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Problem solving in clinical practice: the sick infant with low sodium and high potassium
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  • Published on:
    Be careful about using normal saline as maintenance fluid.
    • Graham C Smith, Paediatric Nephrologist University Hospital of Wales, Cardiff

    There is a section on short-term management in the original article and I think it needs correcting. Currently the opening statment is: "Following initial fluid resuscitation, maintenance fluid was continued as normal saline with 5% dextrose infusion at a rate of 100 mL/kg/day." This will lead to too rapid a correction of serum sodium concentration and I would recommend starting with 0.45% saline following the bolus normal saline that will have appropriately been given as resuscitation fluid. The composition of the maintenance fluid can then be adjusted based on urine sodium results. It is improtant to impress on the laboratory that the results are needed urgently.

    Conflict of Interest:
    None declared.
  • Published on:
    Authors response to e-Letter: "Be careful how quickly you correct hyponatraemia"
    • Yincent Tse, Consultant Paediatric Nephrologist Great North Children's Hospital, Newcastle Upon Tyne
    • Other Contributors:
      • Timothy Cheetham, Consultant Paediatric Endocrinologist

    Thank you for highlighting the recommendation for avoiding too rapid correction of hyponatraemia and the need for close monitoring of urinary electrolytes. The focus of the article (problem solving in clinical practice) was the differential diagnosis rather than the nuances of management but we agree that regular assessment of urinary electrolytes will help to guide fluid management in the sick hyponatraemic baby. The importance of focusing on urine content as well as blood electrolytes has been an important component of clinical practice in our unit for many years (1).

    In our experience infants recover very quickly after the initial resuscitation and can frequently be fed enterally within a matter of hours. Osmotic demyelination syndrome is very uncommon in paediatric practice (an interesting story in itself) and one wonders whether there are more subtle differences in outcome that can be linked to initial management. The reality (we suspect) is that many hyponatraemic babies are managed without close, detailed regular scrutiny of urinary electrolytes and perhaps this is a topic for further study.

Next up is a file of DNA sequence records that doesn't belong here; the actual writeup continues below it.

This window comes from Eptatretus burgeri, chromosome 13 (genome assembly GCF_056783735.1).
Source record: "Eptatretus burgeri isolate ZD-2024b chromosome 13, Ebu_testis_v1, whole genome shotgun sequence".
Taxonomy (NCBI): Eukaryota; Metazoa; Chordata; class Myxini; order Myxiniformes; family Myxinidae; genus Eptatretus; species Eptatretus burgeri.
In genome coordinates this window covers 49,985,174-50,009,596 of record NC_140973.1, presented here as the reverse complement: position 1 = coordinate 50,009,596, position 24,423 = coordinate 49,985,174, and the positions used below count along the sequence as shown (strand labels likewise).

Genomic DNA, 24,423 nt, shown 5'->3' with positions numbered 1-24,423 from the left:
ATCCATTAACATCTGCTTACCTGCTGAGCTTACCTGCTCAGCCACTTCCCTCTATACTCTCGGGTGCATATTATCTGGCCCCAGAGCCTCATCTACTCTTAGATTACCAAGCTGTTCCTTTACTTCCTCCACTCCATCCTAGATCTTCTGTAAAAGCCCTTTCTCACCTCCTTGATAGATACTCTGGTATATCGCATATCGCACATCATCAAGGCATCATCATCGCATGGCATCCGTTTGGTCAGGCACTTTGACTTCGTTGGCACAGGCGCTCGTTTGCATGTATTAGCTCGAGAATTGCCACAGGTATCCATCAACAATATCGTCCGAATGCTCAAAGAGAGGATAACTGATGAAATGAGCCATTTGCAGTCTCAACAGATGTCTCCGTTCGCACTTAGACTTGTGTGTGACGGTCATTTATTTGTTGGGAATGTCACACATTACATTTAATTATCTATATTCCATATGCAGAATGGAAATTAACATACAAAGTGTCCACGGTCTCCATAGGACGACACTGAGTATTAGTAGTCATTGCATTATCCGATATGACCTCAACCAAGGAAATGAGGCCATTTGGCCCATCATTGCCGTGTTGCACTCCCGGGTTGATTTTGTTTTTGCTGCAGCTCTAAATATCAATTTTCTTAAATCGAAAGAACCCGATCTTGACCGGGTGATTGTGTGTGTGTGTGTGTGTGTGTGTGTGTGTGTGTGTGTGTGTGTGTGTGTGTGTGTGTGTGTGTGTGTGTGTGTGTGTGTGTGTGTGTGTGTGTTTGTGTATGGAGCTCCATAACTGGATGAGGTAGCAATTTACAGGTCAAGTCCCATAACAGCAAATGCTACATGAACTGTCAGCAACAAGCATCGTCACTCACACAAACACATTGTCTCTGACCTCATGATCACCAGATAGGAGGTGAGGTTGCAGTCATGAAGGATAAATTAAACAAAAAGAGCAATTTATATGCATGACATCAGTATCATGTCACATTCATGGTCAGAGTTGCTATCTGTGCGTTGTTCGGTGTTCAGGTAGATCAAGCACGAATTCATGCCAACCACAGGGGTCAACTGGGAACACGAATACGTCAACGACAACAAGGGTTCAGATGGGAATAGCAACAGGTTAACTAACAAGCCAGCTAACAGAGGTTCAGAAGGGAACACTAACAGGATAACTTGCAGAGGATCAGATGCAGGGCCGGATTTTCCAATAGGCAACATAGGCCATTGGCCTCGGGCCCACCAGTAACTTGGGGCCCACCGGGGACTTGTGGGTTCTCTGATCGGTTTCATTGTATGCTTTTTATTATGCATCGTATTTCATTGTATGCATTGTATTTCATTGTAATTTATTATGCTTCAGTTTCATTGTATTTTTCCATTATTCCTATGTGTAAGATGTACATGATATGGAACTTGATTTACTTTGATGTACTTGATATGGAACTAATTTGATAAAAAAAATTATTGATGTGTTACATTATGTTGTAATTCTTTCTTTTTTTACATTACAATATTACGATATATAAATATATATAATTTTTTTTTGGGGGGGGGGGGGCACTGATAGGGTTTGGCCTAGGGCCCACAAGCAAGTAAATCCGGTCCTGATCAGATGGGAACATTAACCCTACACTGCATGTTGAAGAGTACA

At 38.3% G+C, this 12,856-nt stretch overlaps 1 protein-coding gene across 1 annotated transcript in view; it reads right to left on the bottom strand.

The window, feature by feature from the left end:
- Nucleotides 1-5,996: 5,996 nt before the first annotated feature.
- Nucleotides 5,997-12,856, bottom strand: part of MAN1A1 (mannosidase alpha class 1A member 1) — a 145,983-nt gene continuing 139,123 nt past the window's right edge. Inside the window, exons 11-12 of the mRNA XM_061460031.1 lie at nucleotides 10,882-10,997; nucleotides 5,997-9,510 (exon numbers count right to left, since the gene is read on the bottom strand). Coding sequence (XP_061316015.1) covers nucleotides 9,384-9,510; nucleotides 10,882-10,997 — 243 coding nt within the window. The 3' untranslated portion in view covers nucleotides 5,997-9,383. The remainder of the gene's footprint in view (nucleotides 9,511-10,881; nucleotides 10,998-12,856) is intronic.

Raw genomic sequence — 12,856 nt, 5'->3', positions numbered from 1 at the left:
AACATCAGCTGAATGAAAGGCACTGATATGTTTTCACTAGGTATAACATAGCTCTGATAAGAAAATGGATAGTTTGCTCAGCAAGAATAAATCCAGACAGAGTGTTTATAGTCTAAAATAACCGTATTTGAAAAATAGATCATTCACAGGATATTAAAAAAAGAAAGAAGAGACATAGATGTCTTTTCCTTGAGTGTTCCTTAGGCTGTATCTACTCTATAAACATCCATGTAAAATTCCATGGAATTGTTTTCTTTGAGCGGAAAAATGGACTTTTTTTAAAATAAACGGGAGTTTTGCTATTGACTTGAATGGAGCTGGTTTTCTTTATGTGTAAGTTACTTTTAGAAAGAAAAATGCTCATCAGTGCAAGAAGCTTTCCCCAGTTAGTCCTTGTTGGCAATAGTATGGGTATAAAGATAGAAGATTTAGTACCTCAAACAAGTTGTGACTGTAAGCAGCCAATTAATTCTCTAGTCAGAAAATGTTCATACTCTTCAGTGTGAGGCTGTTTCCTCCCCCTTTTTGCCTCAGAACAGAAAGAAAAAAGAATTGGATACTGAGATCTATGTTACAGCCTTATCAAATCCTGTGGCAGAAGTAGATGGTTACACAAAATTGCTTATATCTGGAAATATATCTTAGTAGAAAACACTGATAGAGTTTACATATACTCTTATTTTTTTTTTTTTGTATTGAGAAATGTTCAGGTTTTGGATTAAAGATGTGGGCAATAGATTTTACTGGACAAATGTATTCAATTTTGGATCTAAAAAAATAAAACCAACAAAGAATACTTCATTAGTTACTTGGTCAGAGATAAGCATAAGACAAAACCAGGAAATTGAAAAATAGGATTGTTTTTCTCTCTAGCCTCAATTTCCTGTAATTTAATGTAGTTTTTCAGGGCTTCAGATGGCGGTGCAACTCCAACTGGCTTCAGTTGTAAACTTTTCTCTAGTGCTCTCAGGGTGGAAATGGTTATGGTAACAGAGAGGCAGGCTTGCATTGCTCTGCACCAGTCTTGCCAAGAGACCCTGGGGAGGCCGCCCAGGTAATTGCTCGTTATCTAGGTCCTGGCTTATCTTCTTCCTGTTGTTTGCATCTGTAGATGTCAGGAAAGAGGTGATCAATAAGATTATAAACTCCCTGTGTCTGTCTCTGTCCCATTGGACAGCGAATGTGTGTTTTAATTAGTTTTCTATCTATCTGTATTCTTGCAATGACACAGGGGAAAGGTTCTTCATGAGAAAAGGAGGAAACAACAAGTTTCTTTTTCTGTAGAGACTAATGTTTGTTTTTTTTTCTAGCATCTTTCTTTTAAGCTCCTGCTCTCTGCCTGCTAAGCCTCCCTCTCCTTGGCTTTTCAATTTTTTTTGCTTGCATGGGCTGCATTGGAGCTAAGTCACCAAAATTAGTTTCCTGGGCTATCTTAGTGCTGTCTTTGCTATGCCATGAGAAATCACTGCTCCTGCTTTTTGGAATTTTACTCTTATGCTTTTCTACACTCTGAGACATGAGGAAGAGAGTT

Dr Smith and Maderazo rightly states that ‘Healthy kidneys can cut urinary sodium losses to almost zero’ however please note that babies with adrenal disorders such as 21-hydroxylase deficiency often require relatively high doses of mineralocorticoid as well as sodium supplements for several months.

    1. Coulthard MG. Will changing maintenance intravenous f...

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    Conflict of Interest:
    None declared.
  • Published on:
    Be careful how quickly you correct hyponatraemia
    • Graham C Smith, Consultant Paediatric Nephrologist University Hospital of Wales
    • Other Contributors:
      • Susanna Maderazo, Senior Clinical Fellow in Paediatrics

    Dear Sir,

    We read with interest the problem solving article by Tse et al. looking at the management of infants presenting with hyponatraemia plus hyperkalaemia1. They recommend the administration of intravenous 0.9% NaCl to correct hyponatraemia until oral feeds can be given. We are concerned that this protocol will produce a rise in serum [Na+] faster than recommended. The guidance is that once any acute symptoms have been addressed the rise in serum [Na+] should not exceed 8 mmol/L/day in order to minimise the risk of developing Osmotic Demyelination Syndrome (ODS). Certainly the rise should be less than 10-12 mmol/L in any 24-hour period or 18 mmol/L in any 48-hour period2.

    No specific comment is made about the speed of correction of the serum sodium concentration in case 1 other than that there was "gradual resolution of both the hyponatraemia and hypokalaemia". However in case 2 the serum sodium concentration is said to have normalised within 48 hours. The starting sodium concentration was 108 mmol/L and the normal quoted as 133-146 mmol/L so the minimum rate of rise was 12.5 mmol/L/day, exceeding the recommended rate of rise.

    As illustrated by the two cases, these patients usually present with extracellular fluid (ECF) contraction and require replacement of the ECF volume deficit. This should be with a fluid that matches the electrolyte composition of the ECF but we tend to only cater for a normal ECF [Na+] and use 0.9% NaCl. However i...

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    Conflict of Interest:
    None declared.